Viewpoint: Should You Switch?

A new crop of novel writers reports to class this week, and I’m expecting a lot of great ideas, some good writing, and a lot of viewpoints. Writing Tip for Today: So many novelists are doing multiple viewpoints these days. While some stories require a switch to give the reader essential info that the main POV character cannot know, others hop around for lesser reasons. Here are some things to keep in mind if you attempt a multiple viewpoint (MPOV) novel:

  • MPOV takes more skill. If you are writing a first novel, you’ll have enough work in mastering the kind of storytelling a good novel requires. Why bog it down with lots of viewpoint characters? I often recommend that first-novelists stick to a single viewpoint, to give that writer a chance to learn the shape of a novel.
  • Answer this question: Why do I need more than one POV? If your answer is something like, “It’s more interesting,” you may not be using this technique for its best purpose. Some legitimate reasons exist: as stated above, to give the reader critical info the main character can’t know. In a generational saga, the form itself dictates passing the story to descendants. If you are switching viewpoints just for the fun of it, think again. A skilled novelist writes MPOV that deepens and connects the story in ways a single POV can’t.
  • With every addition of viewpoint, you risk diluting the reader’s sympathies. This is huge. If your reader is confused or torn about which character to “root for,” that reader may end up not particularly engaged with anyone in the story. If you are going to write a MPOV story, you must decide whose story it is, and make that clear to the reader right away. Don’t make your reader guess which character has most to lose.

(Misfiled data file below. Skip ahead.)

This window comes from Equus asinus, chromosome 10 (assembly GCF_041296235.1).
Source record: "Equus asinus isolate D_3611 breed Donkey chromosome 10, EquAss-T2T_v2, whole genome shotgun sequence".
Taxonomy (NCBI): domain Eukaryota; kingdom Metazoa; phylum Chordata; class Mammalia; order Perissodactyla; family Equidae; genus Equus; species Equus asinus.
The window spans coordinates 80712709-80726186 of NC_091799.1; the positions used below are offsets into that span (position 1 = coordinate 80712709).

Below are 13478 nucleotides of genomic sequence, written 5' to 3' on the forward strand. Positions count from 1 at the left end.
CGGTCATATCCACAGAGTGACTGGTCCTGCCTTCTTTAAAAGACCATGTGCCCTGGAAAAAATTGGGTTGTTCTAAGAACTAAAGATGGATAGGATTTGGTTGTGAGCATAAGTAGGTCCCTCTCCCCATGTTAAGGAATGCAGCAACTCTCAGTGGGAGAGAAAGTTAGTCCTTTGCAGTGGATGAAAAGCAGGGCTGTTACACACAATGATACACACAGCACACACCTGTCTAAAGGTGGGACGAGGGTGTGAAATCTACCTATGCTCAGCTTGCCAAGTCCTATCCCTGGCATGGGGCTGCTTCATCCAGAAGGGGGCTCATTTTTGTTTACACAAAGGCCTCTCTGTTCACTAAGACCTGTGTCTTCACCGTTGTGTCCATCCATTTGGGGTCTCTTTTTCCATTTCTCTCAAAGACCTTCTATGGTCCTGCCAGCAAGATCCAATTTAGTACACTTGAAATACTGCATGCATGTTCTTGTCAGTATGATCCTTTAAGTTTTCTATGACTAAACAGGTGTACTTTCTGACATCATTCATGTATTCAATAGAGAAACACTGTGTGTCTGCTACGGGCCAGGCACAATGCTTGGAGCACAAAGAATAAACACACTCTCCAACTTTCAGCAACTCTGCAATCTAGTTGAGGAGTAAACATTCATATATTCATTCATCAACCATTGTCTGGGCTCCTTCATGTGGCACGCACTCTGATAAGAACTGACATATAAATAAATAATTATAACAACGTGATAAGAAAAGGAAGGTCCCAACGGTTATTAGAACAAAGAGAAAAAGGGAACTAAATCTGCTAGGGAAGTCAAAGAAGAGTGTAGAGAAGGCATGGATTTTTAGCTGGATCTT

• If you write a baddie’s viewpoint, don’t stay in that character’s voice very long. Most first-time novelists don’t yet have the skills that Thomas Harris uses in The Silence of the Lambs. Readers get creeped out if they have to be a murderer or nefarious character for long. Get in and get out.
  • Finally, a MPOV novel can’t be a series of scenes where each POV character rehashes the same scene. The next viewpoint might begin at the same time/place, but should pull the reader forward in the story by the end.

About Linda S. Clare

I'm an author, speaker, writing coach and mentor. I teach both fiction and nonfiction writing at Lane Community College and in the doctoral program as expert writing advisor for George Fox University. I love helping writers improve their craft and I'm both an avid reader and writer of stories about those with wounded hearts.

1 comment on “Viewpoint: Should You Switch?

  1. Stephen J. Cannel, in At First Sight, started the manuscript in 1st person POV for the protagonist. As the protagonist fell into evil, stalking a heroine, the author began to introduce her story in her POV.

    As the reader finishes the last 1/3 of the book, you realize the author has very skillfully changed the 1st person POV from the protagonist/ stalker to the heroine in 1st person POV.

    A so-so story, but an incredible writing/ reading experience.

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